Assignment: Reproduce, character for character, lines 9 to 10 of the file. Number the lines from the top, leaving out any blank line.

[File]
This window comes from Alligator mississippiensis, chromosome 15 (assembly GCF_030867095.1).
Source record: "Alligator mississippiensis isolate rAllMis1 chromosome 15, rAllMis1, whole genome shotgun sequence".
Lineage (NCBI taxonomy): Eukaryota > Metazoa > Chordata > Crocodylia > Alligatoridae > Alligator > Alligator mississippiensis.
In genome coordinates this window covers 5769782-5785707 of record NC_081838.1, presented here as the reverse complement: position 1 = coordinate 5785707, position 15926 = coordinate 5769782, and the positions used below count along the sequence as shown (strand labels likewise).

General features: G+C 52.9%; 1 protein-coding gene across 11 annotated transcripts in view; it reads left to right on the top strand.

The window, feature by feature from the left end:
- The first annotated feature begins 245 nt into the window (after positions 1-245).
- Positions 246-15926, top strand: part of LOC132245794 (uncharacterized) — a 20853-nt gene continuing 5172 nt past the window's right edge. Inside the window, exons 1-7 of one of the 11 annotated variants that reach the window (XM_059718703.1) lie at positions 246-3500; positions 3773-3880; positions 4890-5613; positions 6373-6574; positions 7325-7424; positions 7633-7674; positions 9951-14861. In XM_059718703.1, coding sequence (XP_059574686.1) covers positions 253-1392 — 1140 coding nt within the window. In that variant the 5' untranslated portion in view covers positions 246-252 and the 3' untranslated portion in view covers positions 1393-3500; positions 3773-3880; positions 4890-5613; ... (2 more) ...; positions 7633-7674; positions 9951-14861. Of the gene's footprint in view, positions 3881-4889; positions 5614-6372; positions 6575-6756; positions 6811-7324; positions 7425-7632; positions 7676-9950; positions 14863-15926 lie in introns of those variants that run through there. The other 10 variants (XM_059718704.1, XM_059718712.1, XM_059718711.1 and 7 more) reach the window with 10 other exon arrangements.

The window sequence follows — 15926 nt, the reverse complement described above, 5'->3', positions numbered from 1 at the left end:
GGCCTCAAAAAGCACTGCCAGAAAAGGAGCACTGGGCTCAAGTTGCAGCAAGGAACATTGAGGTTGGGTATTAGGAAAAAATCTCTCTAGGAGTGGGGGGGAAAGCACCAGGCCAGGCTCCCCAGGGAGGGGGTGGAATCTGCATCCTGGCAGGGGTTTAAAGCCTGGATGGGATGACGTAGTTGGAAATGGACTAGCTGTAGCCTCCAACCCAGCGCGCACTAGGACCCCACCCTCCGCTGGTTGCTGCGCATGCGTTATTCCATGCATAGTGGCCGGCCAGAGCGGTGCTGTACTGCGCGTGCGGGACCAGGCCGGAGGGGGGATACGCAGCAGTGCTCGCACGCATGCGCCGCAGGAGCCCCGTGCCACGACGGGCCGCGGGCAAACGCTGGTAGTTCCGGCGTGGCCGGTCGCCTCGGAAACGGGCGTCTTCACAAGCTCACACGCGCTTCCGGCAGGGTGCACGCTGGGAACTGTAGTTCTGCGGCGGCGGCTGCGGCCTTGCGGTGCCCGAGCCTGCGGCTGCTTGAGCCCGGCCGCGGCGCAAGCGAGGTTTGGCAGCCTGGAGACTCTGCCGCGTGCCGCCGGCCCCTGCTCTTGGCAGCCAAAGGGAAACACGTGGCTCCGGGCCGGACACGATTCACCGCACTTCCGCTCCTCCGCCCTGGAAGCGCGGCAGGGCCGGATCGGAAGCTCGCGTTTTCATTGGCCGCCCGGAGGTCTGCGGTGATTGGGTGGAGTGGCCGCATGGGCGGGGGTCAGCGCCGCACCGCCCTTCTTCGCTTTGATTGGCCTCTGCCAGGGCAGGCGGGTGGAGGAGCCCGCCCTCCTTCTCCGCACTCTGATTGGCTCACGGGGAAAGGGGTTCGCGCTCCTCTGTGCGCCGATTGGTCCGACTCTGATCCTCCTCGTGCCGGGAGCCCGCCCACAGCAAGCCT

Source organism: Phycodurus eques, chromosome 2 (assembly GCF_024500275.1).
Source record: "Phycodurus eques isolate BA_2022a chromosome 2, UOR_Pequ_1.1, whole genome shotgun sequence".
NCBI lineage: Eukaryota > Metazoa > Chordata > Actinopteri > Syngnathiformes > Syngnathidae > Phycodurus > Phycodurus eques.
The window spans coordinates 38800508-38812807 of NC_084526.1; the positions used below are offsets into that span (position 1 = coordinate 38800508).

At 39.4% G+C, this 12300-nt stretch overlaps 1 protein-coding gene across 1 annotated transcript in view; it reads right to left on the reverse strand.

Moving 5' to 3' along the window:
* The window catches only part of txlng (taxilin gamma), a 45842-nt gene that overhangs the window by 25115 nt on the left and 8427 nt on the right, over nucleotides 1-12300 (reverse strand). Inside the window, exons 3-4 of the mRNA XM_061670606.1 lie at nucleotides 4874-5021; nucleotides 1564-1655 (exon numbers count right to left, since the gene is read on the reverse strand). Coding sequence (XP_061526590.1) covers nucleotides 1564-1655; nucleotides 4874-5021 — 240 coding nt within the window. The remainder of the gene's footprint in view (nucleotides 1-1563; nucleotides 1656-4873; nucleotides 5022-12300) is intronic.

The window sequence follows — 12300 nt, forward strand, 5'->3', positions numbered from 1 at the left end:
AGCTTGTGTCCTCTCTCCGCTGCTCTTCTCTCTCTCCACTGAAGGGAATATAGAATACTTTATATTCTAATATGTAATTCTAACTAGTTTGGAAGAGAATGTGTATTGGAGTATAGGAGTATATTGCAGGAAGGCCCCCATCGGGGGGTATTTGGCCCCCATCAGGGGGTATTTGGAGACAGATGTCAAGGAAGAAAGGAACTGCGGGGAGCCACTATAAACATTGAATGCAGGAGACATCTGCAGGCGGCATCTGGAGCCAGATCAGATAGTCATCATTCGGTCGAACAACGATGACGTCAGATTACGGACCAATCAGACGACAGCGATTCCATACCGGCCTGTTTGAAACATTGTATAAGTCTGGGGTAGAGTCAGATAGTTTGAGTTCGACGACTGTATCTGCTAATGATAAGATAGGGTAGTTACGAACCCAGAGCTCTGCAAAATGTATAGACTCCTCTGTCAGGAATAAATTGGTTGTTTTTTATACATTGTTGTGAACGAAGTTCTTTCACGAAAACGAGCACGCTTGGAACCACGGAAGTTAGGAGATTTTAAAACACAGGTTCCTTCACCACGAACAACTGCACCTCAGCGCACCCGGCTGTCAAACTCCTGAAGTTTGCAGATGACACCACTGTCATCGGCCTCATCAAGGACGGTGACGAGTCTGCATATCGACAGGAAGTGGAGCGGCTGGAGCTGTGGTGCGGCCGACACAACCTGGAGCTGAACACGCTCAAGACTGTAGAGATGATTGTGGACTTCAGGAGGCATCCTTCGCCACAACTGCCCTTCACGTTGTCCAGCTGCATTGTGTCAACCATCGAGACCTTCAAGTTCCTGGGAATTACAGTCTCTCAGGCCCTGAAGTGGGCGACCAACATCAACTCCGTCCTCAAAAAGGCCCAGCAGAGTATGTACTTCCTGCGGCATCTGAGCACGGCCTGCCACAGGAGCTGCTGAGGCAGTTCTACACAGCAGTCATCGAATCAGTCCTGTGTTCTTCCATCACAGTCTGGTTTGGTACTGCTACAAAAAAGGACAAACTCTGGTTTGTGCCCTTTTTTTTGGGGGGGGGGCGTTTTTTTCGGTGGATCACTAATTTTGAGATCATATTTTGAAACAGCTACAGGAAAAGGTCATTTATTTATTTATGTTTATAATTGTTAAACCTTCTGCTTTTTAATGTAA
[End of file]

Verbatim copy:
The window sequence follows — 15926 nt, the reverse complement described above, 5'->3', positions numbered from 1 at the left end:
GGCCTCAAAAAGCACTGCCAGAAAAGGAGCACTGGGCTCAAGTTGCAGCAAGGAACATTGAGGTTGGGTATTAGGAAAAAATCTCTCTAGGAGTGGGGGGGAAAGCACCAGGCCAGGCTCCCCAGGGAGGGGGTGGAATCTGCATCCTGGCAGGGGTTTAAAGCCTGGATGGGATGACGTAGTTGGAAATGGACTAGCTGTAGCCTCCAACCCAGCGCGCACTAGGACCCCACCCTCCGCTGGTTGCTGCGCATGCGTTATTCCATGCATAGTGGCCGGCCAGAGCGGTGCTGTACTGCGCGTGCGGGACCAGGCCGGAGGGGGGATACGCAGCAGTGCTCGCACGCATGCGCCGCAGGAGCCCCGTGCCACGACGGGCCGCGGGCAAACGCTGGTAGTTCCGGCGTGGCCGGTCGCCTCGGAAACGGGCGTCTTCACAAGCTCACACGCGCTTCCGGCAGGGTGCACGCTGGGAACTGTAGTTCTGCGGCGGCGGCTGCGGCCTTGCGGTGCCCGAGCCTGCGGCTGCTTGAGCCCGGCCGCGGCGCAAGCGAGGTTTGGCAGCCTGGAGACTCTGCCGCGTGCCGCCGGCCCCTGCTCTTGGCAGCCAAAGGGAAACACGTGGCTCCGGGCCGGACACGATTCACCGCACTTCCGCTCCTCCGCCCTGGAAGCGCGGCAGGGCCGGATCGGAAGCTCGCGTTTTCATTGGCCGCCCGGAGGTCTGCGGTGATTGGGTGGAGTGGCCGCATGGGCGGGGGTCAGCGCCGCACCGCCCTTCTTCGCTTTGATTGGCCTCTGCCAGGGCAGGCGGGTGGAGGAGCCCGCCCTCCTTCTCCGCACTCTGATTGGCTCACGGGGAAAGGGGTTCGCGCTCCTCTGTGCGCCGATTGGTCCGACTCTGATCCTCCTCGTGCCGGGAGCCCGCCCACAGCAAGCCT